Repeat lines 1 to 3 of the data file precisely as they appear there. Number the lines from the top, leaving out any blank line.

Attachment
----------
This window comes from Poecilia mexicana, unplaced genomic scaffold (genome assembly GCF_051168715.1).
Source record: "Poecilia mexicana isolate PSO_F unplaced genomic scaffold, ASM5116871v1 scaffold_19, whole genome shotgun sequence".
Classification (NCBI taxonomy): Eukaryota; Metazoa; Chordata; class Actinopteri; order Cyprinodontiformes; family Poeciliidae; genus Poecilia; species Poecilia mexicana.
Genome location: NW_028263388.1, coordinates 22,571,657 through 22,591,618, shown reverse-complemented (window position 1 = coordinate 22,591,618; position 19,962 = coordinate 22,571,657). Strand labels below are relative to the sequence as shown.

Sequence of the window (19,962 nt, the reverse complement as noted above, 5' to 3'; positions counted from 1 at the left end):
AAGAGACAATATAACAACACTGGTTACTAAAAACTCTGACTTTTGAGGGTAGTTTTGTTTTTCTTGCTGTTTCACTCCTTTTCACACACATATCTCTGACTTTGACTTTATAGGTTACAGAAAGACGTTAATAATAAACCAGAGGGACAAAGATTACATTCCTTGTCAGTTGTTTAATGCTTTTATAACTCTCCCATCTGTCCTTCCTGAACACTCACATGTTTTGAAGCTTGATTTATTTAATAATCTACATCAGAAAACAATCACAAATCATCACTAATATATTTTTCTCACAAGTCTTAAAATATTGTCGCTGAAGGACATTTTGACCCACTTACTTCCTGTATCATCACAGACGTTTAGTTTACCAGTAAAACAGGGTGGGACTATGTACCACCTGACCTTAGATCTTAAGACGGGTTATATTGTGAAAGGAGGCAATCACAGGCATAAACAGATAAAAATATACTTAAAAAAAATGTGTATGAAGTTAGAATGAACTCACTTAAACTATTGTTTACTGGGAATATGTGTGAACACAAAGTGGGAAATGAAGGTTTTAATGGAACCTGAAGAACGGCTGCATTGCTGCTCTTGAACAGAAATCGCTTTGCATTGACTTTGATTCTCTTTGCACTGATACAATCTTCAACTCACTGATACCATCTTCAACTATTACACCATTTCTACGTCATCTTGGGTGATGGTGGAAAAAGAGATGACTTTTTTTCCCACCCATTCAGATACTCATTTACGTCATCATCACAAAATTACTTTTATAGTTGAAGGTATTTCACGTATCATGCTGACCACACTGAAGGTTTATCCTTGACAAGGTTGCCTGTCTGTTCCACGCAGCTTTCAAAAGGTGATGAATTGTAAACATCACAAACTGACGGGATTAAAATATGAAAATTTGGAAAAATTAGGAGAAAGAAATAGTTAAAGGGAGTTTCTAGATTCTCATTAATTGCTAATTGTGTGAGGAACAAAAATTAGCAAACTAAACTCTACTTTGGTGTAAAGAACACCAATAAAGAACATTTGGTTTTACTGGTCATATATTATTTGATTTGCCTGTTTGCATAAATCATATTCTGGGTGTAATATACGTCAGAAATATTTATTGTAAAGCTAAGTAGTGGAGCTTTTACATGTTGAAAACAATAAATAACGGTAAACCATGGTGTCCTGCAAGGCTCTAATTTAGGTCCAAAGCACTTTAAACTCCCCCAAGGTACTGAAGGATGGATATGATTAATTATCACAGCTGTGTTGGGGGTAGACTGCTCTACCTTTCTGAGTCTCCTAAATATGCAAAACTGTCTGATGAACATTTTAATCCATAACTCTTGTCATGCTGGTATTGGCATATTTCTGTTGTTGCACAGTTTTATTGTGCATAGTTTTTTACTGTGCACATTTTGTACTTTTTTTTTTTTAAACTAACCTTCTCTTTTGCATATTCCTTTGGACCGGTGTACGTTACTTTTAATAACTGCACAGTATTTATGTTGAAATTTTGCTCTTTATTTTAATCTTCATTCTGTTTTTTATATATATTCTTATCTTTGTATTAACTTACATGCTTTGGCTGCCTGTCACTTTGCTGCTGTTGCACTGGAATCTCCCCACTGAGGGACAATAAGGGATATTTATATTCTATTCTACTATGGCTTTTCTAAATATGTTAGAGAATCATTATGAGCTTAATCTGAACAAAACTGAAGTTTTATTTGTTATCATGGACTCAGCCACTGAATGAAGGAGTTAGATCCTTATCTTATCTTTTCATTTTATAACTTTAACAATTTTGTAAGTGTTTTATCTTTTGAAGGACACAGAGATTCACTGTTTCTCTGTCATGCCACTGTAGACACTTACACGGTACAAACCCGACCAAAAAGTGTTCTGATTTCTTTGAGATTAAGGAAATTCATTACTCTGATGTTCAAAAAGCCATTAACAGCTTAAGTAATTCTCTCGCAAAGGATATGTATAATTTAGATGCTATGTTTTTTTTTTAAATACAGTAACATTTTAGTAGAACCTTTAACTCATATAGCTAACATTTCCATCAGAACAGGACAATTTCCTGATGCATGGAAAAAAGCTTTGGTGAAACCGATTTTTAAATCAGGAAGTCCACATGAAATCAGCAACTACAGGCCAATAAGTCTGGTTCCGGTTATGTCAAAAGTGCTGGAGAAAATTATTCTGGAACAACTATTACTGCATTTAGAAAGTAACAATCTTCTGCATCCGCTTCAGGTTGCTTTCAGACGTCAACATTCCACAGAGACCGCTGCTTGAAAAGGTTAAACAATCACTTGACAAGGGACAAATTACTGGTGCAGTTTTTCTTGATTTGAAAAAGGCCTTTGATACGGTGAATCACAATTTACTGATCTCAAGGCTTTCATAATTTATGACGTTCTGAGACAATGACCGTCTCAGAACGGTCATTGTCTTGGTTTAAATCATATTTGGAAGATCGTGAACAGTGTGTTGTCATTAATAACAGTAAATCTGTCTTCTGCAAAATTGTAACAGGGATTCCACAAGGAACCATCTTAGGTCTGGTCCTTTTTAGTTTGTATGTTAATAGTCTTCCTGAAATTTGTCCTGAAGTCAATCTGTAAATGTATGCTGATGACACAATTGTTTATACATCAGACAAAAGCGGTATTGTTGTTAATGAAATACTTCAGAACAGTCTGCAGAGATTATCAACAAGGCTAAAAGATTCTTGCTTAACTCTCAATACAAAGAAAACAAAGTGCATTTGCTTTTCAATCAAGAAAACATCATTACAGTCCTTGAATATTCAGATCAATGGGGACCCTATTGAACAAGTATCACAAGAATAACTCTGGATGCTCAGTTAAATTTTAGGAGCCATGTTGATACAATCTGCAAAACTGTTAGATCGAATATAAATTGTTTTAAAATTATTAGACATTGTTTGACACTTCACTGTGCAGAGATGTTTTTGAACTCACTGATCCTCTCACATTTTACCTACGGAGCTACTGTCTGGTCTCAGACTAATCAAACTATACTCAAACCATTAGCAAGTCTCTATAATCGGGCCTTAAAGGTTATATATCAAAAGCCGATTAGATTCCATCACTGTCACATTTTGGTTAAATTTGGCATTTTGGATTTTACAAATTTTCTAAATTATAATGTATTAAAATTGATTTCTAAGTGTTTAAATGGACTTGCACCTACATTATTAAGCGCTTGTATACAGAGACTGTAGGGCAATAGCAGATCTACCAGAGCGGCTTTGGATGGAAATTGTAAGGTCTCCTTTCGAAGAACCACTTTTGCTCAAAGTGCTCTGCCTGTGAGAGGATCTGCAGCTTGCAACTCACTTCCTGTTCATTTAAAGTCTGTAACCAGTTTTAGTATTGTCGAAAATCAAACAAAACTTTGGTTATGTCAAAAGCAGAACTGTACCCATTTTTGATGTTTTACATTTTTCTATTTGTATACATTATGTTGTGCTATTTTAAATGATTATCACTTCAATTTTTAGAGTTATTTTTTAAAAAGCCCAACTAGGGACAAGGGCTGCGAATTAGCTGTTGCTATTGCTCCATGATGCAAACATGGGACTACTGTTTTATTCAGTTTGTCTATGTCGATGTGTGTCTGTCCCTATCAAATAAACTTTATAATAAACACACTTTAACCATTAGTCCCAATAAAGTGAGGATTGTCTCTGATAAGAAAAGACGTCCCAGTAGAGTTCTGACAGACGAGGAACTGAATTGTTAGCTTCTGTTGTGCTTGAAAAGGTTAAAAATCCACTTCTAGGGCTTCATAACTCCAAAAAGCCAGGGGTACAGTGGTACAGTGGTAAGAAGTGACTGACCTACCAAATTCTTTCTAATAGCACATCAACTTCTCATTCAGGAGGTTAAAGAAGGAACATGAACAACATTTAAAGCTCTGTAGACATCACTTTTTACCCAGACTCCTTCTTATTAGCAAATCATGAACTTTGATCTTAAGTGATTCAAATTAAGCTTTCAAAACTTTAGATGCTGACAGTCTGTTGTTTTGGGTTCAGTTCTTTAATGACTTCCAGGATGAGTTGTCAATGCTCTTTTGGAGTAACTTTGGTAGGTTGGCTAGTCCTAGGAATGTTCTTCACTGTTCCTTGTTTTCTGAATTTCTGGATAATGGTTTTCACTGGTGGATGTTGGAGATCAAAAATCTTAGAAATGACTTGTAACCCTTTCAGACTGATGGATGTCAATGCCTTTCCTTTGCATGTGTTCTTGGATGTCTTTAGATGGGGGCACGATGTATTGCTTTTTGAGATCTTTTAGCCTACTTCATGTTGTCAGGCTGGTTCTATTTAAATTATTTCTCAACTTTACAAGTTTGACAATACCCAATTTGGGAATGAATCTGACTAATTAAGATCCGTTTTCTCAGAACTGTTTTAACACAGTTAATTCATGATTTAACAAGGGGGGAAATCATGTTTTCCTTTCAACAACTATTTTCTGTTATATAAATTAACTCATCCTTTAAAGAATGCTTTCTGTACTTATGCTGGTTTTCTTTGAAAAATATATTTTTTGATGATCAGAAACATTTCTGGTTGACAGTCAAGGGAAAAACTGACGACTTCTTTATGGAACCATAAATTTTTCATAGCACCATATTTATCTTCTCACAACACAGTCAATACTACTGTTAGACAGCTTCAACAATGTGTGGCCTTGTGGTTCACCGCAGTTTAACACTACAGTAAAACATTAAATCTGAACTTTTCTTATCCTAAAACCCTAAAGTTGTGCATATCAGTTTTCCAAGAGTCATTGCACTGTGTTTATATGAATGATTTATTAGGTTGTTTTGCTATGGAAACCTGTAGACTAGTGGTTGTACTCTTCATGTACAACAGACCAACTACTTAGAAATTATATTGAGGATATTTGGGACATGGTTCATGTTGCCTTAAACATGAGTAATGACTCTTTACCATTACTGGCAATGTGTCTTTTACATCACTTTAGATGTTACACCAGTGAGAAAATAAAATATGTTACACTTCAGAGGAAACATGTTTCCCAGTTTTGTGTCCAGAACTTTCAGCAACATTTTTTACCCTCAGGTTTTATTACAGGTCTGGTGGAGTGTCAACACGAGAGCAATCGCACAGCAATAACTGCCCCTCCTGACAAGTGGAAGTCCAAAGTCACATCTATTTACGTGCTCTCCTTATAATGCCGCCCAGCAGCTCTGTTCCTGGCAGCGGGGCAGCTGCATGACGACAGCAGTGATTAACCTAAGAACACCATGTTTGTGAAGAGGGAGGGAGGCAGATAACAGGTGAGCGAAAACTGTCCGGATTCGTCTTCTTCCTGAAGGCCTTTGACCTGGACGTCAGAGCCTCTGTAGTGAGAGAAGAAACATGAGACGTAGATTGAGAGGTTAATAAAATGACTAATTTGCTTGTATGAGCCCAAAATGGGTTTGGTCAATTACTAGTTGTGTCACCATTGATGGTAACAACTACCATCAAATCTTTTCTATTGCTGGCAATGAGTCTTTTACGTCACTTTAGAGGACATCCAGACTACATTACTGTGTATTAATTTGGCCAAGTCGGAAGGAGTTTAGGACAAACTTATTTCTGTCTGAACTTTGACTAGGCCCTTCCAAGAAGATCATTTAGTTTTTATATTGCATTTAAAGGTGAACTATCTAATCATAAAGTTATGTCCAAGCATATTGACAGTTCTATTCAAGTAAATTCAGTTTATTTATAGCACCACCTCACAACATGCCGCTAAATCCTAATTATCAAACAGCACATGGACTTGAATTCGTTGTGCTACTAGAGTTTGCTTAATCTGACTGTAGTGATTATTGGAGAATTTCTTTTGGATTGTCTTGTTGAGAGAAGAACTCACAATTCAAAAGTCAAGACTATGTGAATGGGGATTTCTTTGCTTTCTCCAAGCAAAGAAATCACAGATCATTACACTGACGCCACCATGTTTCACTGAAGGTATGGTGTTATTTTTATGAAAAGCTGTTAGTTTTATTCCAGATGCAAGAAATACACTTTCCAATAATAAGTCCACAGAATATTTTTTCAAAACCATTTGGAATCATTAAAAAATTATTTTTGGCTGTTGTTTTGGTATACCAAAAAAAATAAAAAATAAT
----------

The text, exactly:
This window comes from Poecilia mexicana, unplaced genomic scaffold (genome assembly GCF_051168715.1).
Source record: "Poecilia mexicana isolate PSO_F unplaced genomic scaffold, ASM5116871v1 scaffold_19, whole genome shotgun sequence".
Classification (NCBI taxonomy): Eukaryota; Metazoa; Chordata; class Actinopteri; order Cyprinodontiformes; family Poeciliidae; genus Poecilia; species Poecilia mexicana.